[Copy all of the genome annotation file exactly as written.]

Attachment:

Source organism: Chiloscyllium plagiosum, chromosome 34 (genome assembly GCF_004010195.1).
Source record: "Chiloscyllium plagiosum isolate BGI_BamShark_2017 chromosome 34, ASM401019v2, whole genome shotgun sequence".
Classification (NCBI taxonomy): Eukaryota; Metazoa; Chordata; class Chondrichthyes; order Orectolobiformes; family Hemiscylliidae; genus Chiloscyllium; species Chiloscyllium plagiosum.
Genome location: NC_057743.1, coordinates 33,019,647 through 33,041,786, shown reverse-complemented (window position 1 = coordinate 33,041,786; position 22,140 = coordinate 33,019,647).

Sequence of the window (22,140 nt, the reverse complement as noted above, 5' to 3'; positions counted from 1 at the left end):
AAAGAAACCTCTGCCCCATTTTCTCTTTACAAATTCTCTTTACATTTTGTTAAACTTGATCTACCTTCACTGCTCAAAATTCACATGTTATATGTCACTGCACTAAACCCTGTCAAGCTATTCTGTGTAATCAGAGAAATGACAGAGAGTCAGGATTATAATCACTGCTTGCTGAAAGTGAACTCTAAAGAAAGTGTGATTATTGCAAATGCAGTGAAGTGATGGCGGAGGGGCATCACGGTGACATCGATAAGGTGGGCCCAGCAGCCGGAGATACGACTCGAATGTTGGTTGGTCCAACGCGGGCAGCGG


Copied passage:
Source organism: Chiloscyllium plagiosum, chromosome 34 (genome assembly GCF_004010195.1).
Source record: "Chiloscyllium plagiosum isolate BGI_BamShark_2017 chromosome 34, ASM401019v2, whole genome shotgun sequence".
Classification (NCBI taxonomy): Eukaryota; Metazoa; Chordata; class Chondrichthyes; order Orectolobiformes; family Hemiscylliidae; genus Chiloscyllium; species Chiloscyllium plagiosum.
Genome location: NC_057743.1, coordinates 33,019,647 through 33,041,786, shown reverse-complemented (window position 1 = coordinate 33,041,786; position 22,140 = coordinate 33,019,647).

Sequence of the window (22,140 nt, the reverse complement as noted above, 5' to 3'; positions counted from 1 at the left end):
AAAGAAACCTCTGCCCCATTTTCTCTTTACAAATTCTCTTTACATTTTGTTAAACTTGATCTACCTTCACTGCTCAAAATTCACATGTTATATGTCACTGCACTAAACCCTGTCAAGCTATTCTGTGTAATCAGAGAAATGACAGAGAGTCAGGATTATAATCACTGCTTGCTGAAAGTGAACTCTAAAGAAAGTGTGATTATTGCAAATGCAGTGAAGTGATGGCGGAGGGGCATCACGGTGACATCGATAAGGTGGGCCCAGCAGCCGGAGATACGACTCGAATGTTGGTTGGTCCAACGCGGGCAGCGG